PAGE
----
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Jensen save 'pure instinct'

20 Aug 2009 16:31:18

Jensen save 'pure instinct'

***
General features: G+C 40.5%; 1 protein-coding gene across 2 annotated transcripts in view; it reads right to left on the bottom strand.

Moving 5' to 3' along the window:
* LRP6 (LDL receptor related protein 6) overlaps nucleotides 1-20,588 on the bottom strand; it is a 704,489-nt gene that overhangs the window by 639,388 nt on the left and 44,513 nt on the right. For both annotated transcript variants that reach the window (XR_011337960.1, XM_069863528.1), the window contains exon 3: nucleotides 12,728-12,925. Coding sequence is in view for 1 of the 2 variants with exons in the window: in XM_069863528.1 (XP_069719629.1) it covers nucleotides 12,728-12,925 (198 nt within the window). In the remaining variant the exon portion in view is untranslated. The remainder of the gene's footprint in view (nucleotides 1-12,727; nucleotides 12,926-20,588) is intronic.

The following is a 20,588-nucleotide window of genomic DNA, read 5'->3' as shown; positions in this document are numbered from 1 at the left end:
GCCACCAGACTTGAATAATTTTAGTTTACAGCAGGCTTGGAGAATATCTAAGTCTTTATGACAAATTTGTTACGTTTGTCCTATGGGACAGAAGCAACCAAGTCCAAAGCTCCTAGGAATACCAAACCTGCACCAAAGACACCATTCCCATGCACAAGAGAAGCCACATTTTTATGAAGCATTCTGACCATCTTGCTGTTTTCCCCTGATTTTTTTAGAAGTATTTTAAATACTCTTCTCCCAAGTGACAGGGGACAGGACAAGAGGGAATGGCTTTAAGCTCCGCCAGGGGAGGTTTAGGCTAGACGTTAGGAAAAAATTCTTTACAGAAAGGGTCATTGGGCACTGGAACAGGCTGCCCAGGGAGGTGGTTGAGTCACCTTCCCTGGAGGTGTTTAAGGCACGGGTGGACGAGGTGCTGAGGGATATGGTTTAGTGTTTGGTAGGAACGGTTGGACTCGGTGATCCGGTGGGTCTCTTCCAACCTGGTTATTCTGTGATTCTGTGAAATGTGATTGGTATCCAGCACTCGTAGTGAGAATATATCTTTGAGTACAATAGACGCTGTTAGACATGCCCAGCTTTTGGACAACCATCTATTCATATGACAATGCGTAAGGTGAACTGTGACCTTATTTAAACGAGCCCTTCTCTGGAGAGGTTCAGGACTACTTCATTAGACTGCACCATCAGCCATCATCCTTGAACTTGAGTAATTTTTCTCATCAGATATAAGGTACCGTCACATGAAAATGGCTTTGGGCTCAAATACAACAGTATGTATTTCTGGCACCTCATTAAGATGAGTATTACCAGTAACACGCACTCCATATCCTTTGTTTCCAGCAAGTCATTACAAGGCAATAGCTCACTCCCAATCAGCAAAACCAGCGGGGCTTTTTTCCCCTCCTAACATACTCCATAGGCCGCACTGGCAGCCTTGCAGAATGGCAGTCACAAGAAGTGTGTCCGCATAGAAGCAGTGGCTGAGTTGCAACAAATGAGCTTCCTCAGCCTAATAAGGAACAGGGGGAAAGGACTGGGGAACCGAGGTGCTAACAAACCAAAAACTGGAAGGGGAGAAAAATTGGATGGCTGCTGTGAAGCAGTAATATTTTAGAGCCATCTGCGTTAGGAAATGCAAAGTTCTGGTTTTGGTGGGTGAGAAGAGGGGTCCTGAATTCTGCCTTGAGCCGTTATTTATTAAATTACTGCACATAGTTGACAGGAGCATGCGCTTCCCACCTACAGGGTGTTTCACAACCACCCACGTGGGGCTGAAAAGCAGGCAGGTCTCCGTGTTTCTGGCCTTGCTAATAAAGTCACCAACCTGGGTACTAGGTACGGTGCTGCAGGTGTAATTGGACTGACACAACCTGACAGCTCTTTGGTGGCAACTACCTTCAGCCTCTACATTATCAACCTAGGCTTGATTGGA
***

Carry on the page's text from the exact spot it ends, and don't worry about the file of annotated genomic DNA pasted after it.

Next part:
Burnley goalkeeper Brian Jensen has revealed he was going on pure instinct when facing Michael Carrick's penalty on Wednesday night. The hosts were holding on to a one-goal lead when Patrice Evra was brought down in the box and the referee pointed to the spot. Summer departure Cristiano Ronaldo has been the primary spot-kick taker for Manchester United in recent years and it was Carrick who stepped up against the Clarets in his absence. Jensen admitted that he did not have a particular plan in mind when the United midfielder tried to level the scores from 12 yards out. "I was completely in the dark," he said. "Cristiano Ronaldo has taken penalties for Manchester United so often that I didn't have a clue what Carrick was going to do. "You can talk about mind games as much as you like but in the end it came down to pure instinct. There was no key to it, that's for sure." Michael Owen and Wayne Rooney may have seemed more likely candidates to take the penalty but Carrick was ultimately given the responsibility. The Danish keeper admitted that he was slightly surprised not to be facing one of the strikers, but insisted the Red Devils' depth of quality meant they had many potential takers. "Rooney and Owen both could have taken it I suppose. Mind you, when I looked in the programme and saw Rooney was the star man, I thought it should be the star men really," Jensen added. "They are a quality side. One result does not change that." Despite the penalty save being a purely instinctive stop, Jensen believes that sticking to a pre-determined gameplan was crucial to securing victory over the champions. United predictably piled on the pressure after going a goal down, but their opponents flooded the middle of the park, forcing the visitors to shoot from wide angles. "Was I surprised they tried to put us under pressure? Not at all. They are the best team in the world. I expected it," Jensen said. "But what we tried to do was squeeze them down the middle which meant they had to go wide to shoot. "That gave me more chance to make the saves, so I have to praise the whole back four for standing up to the best team in the world."


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